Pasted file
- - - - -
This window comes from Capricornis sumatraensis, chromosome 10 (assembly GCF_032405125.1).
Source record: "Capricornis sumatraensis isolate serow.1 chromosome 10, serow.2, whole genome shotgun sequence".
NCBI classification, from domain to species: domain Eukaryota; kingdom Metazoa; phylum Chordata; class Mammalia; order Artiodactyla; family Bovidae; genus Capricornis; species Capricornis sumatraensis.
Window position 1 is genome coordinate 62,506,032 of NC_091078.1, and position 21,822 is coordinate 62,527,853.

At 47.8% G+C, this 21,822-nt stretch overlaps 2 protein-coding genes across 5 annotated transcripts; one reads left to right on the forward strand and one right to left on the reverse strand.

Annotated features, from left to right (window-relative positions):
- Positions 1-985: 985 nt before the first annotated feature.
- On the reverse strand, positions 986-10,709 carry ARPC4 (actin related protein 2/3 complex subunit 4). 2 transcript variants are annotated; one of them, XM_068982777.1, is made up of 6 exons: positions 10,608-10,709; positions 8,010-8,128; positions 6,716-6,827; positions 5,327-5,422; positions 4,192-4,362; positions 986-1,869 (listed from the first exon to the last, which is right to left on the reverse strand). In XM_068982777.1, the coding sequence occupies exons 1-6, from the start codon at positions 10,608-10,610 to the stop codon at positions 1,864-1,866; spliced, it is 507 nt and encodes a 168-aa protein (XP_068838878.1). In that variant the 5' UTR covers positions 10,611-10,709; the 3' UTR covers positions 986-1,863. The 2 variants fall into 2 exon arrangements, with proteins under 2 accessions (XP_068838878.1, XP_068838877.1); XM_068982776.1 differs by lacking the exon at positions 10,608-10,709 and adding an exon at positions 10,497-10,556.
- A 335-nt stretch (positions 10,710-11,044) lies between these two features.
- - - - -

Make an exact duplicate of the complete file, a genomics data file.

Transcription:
This window comes from Capricornis sumatraensis, chromosome 10 (assembly GCF_032405125.1).
Source record: "Capricornis sumatraensis isolate serow.1 chromosome 10, serow.2, whole genome shotgun sequence".
NCBI classification, from domain to species: domain Eukaryota; kingdom Metazoa; phylum Chordata; class Mammalia; order Artiodactyla; family Bovidae; genus Capricornis; species Capricornis sumatraensis.
Window position 1 is genome coordinate 62,506,032 of NC_091078.1, and position 21,822 is coordinate 62,527,853.

At 47.8% G+C, this 21,822-nt stretch overlaps 2 protein-coding genes across 5 annotated transcripts; one reads left to right on the forward strand and one right to left on the reverse strand.

Annotated features, from left to right (window-relative positions):
- Positions 1-985: 985 nt before the first annotated feature.
- On the reverse strand, positions 986-10,709 carry ARPC4 (actin related protein 2/3 complex subunit 4). 2 transcript variants are annotated; one of them, XM_068982777.1, is made up of 6 exons: positions 10,608-10,709; positions 8,010-8,128; positions 6,716-6,827; positions 5,327-5,422; positions 4,192-4,362; positions 986-1,869 (listed from the first exon to the last, which is right to left on the reverse strand). In XM_068982777.1, the coding sequence occupies exons 1-6, from the start codon at positions 10,608-10,610 to the stop codon at positions 1,864-1,866; spliced, it is 507 nt and encodes a 168-aa protein (XP_068838878.1). In that variant the 5' UTR covers positions 10,611-10,709; the 3' UTR covers positions 986-1,863. The 2 variants fall into 2 exon arrangements, with proteins under 2 accessions (XP_068838878.1, XP_068838877.1); XM_068982776.1 differs by lacking the exon at positions 10,608-10,709 and adding an exon at positions 10,497-10,556.
- A 335-nt stretch (positions 10,710-11,044) lies between these two features.